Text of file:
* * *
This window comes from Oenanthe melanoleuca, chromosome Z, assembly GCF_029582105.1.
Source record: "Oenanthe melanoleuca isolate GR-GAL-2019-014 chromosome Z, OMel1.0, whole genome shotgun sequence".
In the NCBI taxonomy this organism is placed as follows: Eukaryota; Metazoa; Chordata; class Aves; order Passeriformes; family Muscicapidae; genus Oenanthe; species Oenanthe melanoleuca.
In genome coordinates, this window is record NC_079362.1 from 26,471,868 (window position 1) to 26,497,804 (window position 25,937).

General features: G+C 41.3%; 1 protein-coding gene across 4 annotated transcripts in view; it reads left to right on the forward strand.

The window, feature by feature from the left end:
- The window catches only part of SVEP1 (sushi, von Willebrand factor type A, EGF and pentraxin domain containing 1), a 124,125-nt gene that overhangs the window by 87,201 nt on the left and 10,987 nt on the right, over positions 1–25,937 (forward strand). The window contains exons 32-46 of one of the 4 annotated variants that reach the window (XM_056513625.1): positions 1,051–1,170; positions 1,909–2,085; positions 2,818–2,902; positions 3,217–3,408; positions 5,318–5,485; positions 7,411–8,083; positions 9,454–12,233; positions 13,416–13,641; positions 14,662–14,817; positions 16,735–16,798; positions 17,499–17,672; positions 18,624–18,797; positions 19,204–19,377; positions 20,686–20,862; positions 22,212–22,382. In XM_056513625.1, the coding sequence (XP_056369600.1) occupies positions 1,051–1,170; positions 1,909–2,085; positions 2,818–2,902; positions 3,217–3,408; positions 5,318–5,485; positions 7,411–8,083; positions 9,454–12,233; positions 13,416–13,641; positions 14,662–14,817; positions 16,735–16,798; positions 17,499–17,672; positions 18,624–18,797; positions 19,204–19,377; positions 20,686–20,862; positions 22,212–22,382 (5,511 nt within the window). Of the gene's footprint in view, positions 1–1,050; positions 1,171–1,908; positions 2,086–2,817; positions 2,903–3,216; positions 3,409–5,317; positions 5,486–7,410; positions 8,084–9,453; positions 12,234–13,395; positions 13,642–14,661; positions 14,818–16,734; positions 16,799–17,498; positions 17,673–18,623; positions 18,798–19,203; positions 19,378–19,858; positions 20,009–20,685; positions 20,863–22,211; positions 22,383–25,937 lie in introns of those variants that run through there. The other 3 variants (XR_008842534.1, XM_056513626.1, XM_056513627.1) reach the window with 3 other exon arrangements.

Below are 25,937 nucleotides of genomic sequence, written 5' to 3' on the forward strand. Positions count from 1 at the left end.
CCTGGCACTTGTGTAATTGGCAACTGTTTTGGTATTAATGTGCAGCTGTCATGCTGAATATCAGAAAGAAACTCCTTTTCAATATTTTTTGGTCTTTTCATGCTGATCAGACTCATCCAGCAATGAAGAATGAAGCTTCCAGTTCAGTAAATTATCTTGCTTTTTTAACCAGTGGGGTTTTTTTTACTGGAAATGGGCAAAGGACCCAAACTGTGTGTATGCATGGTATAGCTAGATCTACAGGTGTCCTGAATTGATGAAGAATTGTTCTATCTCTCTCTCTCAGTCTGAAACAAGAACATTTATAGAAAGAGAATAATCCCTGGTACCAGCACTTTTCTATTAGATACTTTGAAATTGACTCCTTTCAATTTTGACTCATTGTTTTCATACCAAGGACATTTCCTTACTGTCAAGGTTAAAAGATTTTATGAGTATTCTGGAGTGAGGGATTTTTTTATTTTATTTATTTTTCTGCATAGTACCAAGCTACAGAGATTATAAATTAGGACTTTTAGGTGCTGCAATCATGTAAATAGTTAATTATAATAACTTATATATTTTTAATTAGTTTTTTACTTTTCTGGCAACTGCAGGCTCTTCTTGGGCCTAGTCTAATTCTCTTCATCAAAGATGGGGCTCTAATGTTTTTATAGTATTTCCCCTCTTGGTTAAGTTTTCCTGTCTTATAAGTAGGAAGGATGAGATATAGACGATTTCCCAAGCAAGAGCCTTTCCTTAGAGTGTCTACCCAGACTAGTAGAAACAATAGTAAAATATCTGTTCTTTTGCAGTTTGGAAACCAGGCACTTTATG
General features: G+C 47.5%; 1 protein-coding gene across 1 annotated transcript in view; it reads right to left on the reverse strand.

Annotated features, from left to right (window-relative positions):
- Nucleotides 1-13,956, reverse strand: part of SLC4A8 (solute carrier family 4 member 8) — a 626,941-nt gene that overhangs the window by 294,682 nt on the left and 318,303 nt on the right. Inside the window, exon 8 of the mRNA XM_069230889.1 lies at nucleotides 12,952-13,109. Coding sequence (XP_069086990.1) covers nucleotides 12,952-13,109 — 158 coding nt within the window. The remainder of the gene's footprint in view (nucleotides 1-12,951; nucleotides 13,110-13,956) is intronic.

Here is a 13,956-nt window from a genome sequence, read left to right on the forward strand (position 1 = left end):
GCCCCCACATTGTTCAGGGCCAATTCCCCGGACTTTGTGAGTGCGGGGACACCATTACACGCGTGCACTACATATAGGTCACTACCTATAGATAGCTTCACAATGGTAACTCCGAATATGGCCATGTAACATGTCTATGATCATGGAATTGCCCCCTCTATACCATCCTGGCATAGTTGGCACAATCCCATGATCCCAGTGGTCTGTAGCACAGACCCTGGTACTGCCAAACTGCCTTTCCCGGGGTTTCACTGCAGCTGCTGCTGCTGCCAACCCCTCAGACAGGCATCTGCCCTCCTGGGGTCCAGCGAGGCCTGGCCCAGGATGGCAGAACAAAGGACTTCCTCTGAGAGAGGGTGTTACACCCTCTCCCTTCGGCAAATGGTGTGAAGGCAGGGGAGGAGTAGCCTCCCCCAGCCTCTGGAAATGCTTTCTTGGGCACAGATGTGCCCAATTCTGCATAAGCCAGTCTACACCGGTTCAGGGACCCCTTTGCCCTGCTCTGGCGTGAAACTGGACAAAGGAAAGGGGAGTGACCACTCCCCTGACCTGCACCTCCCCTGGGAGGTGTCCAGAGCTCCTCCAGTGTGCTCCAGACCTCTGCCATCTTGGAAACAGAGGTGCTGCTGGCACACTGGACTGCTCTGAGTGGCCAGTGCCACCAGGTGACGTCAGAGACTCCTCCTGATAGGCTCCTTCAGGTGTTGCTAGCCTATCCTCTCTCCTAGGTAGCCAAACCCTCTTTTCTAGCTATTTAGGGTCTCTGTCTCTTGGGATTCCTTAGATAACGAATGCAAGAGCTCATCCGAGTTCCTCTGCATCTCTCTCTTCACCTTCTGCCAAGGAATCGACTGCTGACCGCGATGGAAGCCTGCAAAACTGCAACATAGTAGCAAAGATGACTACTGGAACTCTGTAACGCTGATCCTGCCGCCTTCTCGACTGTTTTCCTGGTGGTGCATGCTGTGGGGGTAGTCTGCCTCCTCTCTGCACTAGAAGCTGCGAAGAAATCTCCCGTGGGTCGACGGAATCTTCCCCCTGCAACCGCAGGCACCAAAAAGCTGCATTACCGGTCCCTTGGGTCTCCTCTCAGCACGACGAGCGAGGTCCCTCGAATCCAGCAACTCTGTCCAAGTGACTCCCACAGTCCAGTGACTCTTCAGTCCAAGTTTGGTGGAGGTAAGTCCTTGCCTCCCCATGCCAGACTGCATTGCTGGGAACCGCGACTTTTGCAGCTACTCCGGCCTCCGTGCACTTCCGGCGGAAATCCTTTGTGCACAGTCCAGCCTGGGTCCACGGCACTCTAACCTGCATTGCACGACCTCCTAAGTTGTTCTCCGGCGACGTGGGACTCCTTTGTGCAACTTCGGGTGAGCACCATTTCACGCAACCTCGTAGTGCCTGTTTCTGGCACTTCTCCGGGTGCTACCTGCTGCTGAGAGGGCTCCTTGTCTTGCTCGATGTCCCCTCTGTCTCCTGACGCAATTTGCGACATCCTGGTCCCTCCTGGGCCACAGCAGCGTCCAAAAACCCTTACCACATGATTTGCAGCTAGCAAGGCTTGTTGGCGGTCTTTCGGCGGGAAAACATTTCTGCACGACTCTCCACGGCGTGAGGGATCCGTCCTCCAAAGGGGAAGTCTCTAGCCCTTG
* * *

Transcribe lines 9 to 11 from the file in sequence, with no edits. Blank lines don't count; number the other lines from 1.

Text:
CCTGGCACTTGTGTAATTGGCAACTGTTTTGGTATTAATGTGCAGCTGTCATGCTGAATATCAGAAAGAAACTCCTTTTCAATATTTTTTGGTCTTTTCATGCTGATCAGACTCATCCAGCAATGAAGAATGAAGCTTCCAGTTCAGTAAATTATCTTGCTTTTTTAACCAGTGGGGTTTTTTTTACTGGAAATGGGCAAAGGACCCAAACTGTGTGTATGCATGGTATAGCTAGATCTACAGGTGTCCTGAATTGATGAAGAATTGTTCTATCTCTCTCTCTCAGTCTGAAACAAGAACATTTATAGAAAGAGAATAATCCCTGGTACCAGCACTTTTCTATTAGATACTTTGAAATTGACTCCTTTCAATTTTGACTCATTGTTTTCATACCAAGGACATTTCCTTACTGTCAAGGTTAAAAGATTTTATGAGTATTCTGGAGTGAGGGATTTTTTTATTTTATTTATTTTTCTGCATAGTACCAAGCTACAGAGATTATAAATTAGGACTTTTAGGTGCTGCAATCATGTAAATAGTTAATTATAATAACTTATATATTTTTAATTAGTTTTTTACTTTTCTGGCAACTGCAGGCTCTTCTTGGGCCTAGTCTAATTCTCTTCATCAAAGATGGGGCTCTAATGTTTTTATAGTATTTCCCCTCTTGGTTAAGTTTTCCTGTCTTATAAGTAGGAAGGATGAGATATAGACGATTTCCCAAGCAAGAGCCTTTCCTTAGAGTGTCTACCCAGACTAGTAGAAACAATAGTAAAATATCTGTTCTTTTGCAGTTTGGAAACCAGGCACTTTATG
General features: G+C 47.5%; 1 protein-coding gene across 1 annotated transcript in view; it reads right to left on the reverse strand.

Annotated features, from left to right (window-relative positions):